It may help to take a closer look at that passage from Luke 21. This scene appears in all three of the synoptic gospels, Mark, Matthew, and Luke, and many of the themes are the same across all three versions. But each one has its own special emphases, too. Luke, for his part, is interested in the possibility that all the turmoil Jesus describes will have the happy effect of advancing the gospel, and he writes an entire second volume, Acts, to show how that does indeed happen.

The occasion for this discourse of Jesus’s in all three gospels is that someone comments on the massive stones and beautiful adornments of the temple complex. It was, in fact, terribly impressive, according to all contemporary accounts. Herod the Great had begun renovating the temple decades before, and the work continued until well after Jesus’s death. Until it was burned by the Roman legions in 70 CE, the Jerusalem temple was considered one of the wonders of the eastern part of the Empire. Its white walls and gold accents were visible to travelers miles away, and all who saw it for the first time must have sucked in their breath in awe. It was incredibly beautiful.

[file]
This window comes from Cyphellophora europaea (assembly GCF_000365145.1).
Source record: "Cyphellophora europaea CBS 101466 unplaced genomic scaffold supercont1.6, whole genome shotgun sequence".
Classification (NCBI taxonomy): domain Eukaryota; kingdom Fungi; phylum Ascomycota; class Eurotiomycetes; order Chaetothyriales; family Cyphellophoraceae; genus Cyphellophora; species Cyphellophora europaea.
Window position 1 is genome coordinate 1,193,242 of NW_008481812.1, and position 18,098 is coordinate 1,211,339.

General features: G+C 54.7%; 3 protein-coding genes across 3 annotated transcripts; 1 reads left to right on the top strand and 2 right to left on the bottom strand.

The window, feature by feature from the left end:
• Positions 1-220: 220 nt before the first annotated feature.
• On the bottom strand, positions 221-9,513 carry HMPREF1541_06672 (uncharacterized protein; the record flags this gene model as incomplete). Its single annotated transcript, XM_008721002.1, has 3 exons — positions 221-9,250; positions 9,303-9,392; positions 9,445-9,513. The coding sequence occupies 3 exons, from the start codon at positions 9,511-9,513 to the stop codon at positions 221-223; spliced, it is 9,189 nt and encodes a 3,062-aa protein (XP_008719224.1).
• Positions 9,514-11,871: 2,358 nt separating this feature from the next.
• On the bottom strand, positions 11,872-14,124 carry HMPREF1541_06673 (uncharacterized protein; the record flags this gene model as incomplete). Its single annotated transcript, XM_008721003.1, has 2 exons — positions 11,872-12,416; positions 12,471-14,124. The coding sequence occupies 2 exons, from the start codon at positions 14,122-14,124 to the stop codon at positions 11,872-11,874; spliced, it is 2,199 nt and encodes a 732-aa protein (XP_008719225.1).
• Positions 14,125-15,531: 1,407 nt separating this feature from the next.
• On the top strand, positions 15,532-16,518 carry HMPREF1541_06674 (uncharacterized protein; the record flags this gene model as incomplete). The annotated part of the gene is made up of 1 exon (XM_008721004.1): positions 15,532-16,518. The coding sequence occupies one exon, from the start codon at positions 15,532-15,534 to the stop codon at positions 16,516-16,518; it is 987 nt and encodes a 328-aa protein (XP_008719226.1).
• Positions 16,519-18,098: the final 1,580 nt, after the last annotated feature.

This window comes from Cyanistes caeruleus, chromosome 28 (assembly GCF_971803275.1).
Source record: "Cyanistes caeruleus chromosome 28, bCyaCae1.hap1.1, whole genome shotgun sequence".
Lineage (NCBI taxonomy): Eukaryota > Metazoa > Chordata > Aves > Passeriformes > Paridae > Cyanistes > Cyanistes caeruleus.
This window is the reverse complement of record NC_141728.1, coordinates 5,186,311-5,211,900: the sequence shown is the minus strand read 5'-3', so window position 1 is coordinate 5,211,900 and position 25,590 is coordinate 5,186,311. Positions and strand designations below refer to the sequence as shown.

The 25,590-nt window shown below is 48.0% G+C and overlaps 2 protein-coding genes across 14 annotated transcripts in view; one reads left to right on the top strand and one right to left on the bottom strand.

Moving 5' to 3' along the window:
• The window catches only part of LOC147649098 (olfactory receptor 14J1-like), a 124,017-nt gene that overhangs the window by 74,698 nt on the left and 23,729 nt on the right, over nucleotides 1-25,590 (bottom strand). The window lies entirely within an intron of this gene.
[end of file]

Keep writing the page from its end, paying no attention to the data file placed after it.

But Jesus is unimpressed, because he knows that the alabaster, marble, and gold are merely the decorative façade of a corrupt system that contributes to the oppression of his people. In fact, he may be thinking about the temple when in Matthew’s gospel he calls the scribes and Pharisees “whitewashed tombs, which on the outside look beautiful, but inside they are full of the bones of the dead and of all kinds of filth. So you also on the outside look righteous to others, but inside you are full of hypocrisy and lawlessness” (Matt 23:27–28). So when the people around him go all googly-eyed at the beauty of the temple, he rains on their parade by predicting its downfall.

When they ask him when this will take place, he launches into his apocalyptic discourse. “Apocalyptic” was a genre of literature that flourished in the two centuries before Jesus’s birth and remained popular for another hundred years or so after his death. Revelation is written in the apocalyptic style. The main features of the genre are its deep symbolism and its depiction of a cosmic showdown between good and evil, the outcome of which will usher in a golden age like that described in our passage from Isaiah. According to this worldview, events in the spiritual realm get played out on earth, so the heavenly battle between God and the devil will manifest itself in terrible battles and calamities here below.